At a time when possibility of unemployment is staring new graduates in the face, experts feel freshers should pursue degrees in engineering, computer science or healthcare as these sectors are expected to see ample job opportunities regardless of the economy's health.
With approximately 2.9 million young men and women ready to begin their undergraduate and post graduate courses in the US, 'many are pondering ways they might be able to avoid the high unemployment and underemployment rate facing the most recent crop of graduates,' global outplacement consultancy Challenger Gray & Christmas said in Chicago on Wednesday.
About 150 human resource executives surveyed by the city-based firm said they would advise freshers from college to pursue degrees in engineering, computer science or healthcare and avoid a career in like law, marketing or advertising and human resources.
"Young people entering college this fall could graduate into a job market that is still recovering from recession. With so much uncertainty, it is best to seek skills that are flexible and highly transferable between various industries," said John Challenger CEO of Challenger, Gray & Christmas.
"Those who choose one of the top-three recommended fields would find ample job opportunities regardless of the economy's health," Challenger said.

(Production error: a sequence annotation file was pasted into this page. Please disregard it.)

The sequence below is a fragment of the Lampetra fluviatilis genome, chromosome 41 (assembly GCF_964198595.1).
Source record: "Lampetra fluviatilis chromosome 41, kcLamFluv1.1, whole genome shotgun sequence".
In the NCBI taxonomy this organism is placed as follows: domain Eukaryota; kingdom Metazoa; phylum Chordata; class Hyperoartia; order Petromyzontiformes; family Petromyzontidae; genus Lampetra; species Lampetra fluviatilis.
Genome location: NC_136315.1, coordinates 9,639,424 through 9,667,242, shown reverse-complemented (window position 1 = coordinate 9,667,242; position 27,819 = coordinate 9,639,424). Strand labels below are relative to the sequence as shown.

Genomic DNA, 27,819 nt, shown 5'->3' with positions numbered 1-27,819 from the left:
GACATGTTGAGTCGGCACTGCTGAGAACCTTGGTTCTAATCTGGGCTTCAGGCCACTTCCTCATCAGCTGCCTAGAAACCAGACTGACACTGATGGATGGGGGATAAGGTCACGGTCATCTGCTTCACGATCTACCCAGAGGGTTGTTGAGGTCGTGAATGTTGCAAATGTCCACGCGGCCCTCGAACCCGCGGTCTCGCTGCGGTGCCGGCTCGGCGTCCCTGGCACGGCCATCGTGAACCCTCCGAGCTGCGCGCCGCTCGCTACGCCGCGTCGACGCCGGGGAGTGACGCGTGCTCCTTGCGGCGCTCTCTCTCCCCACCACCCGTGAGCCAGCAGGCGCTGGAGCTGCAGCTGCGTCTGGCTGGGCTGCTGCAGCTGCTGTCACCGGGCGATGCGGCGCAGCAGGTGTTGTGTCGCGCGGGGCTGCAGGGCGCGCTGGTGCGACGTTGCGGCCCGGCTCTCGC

The Bureau of Labor Statistics predicts that computer scientist will be one of the fastest growing occupations over the next decade and employment among computer and information scientists is expected to grow 22 per cent between 2006 and 2016. The number of network systems and data communications analysis is also forecast to increase 53 per cent, he added.
The healthcare sector too was expected to add three million new wage and salary jobs by 2016, spurred, in part, by the huge population of baby boomers, who require more and more healthcare services as they age.
As per BLS predictions, employment in the engineering sector was expected to grow 11 per cent by 2016, of biomedical engineers by 21 per cent, environmental engineers by 25 per cent and industrial engineers 20 per cent.
"We are already seeing growth in some of these areas, despite the recession. The trend toward 'green' technologies is creating jobs in engineering and computer science. Further, more jobs may be created by health care reform, if Congress is able to get a bill passed," Challenger added.
In the survey, CS/Information Technology and engineering emerged as the most-recommended field of study. While IT was selected by 16 per cent of survey respondents, engineering was favoured among 15 per cent of human resource executives, and medicine/health care at 14.3 per cent.
The legal profession was at the bottom of the list, selected by just 1.4 per cent of respondents. Slightly more than two per cent felt their own career of choice (human resources) would be worth pursuing in college.
"The areas recommended by human resource executives, while appearing to be relatively specialised on the surface, actually provide future graduates with a great amount of flexibility to pursue careers in a wide range of fields that are emerging now or could emerge over the next two decades," the firm said.